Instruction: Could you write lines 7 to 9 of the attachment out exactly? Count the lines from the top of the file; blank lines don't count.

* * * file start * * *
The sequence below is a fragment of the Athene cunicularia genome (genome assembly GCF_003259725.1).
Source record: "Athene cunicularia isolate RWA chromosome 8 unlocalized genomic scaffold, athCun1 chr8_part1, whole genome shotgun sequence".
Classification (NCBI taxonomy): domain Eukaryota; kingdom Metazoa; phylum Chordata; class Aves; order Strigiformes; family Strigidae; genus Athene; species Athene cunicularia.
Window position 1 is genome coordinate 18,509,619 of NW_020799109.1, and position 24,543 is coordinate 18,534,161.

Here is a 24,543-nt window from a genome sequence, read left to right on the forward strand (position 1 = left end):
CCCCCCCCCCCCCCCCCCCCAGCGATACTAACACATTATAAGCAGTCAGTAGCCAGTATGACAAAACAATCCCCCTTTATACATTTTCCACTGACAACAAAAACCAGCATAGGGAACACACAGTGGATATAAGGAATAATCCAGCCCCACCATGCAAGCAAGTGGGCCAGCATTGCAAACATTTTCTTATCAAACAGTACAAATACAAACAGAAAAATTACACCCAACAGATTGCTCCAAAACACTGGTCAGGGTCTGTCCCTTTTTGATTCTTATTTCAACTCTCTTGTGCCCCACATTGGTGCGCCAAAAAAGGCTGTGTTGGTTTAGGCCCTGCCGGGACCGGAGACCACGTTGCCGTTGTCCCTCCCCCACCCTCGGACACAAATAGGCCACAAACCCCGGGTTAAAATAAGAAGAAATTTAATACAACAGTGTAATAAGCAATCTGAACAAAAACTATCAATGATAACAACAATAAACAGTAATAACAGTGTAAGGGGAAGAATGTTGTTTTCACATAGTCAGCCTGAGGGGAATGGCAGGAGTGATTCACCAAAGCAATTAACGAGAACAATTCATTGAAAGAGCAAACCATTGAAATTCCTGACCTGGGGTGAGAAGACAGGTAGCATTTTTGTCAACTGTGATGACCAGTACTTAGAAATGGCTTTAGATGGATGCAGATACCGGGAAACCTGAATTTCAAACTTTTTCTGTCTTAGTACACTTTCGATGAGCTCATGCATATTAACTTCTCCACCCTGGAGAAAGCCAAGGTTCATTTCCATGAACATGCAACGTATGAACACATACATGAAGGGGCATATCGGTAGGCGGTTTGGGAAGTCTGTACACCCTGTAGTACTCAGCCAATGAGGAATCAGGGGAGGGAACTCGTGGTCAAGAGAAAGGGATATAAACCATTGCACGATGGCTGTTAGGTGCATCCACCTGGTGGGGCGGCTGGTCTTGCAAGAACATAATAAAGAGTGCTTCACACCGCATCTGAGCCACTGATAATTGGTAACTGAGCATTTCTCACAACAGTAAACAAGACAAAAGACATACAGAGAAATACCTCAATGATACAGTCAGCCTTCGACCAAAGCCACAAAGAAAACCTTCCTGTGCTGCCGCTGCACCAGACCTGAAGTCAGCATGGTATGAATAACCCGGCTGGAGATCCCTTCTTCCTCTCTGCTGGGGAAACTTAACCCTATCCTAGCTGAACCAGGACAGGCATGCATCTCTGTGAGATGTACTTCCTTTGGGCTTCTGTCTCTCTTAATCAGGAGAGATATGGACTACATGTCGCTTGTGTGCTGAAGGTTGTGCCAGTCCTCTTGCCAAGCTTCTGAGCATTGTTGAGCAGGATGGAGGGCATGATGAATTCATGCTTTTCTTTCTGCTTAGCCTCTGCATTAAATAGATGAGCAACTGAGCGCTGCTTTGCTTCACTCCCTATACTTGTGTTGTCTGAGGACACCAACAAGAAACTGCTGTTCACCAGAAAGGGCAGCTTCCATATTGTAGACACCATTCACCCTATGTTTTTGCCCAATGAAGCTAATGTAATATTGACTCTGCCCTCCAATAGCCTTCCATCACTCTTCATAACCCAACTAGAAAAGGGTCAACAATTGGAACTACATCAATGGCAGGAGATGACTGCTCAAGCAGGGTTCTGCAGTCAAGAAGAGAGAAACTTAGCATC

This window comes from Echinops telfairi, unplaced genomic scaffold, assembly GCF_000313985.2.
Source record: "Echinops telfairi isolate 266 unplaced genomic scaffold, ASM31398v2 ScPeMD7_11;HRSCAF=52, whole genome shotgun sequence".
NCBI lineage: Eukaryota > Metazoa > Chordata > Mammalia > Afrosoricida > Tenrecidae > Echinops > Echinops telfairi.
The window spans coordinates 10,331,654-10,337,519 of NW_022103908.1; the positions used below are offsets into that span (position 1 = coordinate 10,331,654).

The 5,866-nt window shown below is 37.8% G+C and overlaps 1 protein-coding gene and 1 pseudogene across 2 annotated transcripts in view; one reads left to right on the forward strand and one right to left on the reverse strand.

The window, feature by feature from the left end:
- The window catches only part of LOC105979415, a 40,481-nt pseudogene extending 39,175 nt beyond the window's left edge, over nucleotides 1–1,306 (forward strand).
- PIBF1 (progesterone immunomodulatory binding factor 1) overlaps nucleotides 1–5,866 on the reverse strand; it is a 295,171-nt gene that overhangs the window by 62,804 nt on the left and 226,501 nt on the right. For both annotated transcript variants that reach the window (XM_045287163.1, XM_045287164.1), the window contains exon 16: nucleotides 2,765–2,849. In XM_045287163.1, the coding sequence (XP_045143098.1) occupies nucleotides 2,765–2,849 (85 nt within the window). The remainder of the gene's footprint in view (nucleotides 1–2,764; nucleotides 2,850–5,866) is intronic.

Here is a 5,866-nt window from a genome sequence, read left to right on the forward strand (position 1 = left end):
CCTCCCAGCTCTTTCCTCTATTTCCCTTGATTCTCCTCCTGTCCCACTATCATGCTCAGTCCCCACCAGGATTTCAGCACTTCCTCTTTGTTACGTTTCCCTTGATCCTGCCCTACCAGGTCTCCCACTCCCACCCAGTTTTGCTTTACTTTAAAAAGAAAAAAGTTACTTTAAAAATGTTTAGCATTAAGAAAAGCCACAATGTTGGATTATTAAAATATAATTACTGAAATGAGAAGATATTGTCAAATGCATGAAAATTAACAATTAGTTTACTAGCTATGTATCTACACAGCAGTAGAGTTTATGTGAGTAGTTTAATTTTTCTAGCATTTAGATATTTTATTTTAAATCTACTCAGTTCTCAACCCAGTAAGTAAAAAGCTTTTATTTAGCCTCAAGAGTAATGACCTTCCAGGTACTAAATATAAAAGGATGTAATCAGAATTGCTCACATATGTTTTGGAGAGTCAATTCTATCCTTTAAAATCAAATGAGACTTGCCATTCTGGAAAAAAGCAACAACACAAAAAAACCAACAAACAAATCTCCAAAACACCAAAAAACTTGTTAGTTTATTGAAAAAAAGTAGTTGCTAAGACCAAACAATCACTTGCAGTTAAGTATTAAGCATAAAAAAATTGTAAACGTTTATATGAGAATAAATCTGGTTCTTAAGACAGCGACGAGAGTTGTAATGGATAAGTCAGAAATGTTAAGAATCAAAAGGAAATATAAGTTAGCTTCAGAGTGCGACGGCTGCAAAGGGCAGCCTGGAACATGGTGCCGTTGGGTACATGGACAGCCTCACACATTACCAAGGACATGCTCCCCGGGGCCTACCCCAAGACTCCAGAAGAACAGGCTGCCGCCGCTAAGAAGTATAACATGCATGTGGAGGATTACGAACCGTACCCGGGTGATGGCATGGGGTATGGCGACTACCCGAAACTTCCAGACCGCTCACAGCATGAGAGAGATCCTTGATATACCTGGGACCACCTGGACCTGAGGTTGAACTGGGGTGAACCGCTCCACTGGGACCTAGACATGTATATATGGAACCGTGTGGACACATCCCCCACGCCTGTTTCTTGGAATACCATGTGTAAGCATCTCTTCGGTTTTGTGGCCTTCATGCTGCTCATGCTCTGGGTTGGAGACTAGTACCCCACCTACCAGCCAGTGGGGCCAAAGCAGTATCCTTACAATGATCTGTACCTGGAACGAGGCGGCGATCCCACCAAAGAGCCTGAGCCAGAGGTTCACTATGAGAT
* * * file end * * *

This window comes from Echinops telfairi, unplaced genomic scaffold, assembly GCF_000313985.2.
Source record: "Echinops telfairi isolate 266 unplaced genomic scaffold, ASM31398v2 ScPeMD7_11;HRSCAF=52, whole genome shotgun sequence".
NCBI lineage: Eukaryota > Metazoa > Chordata > Mammalia > Afrosoricida > Tenrecidae > Echinops > Echinops telfairi.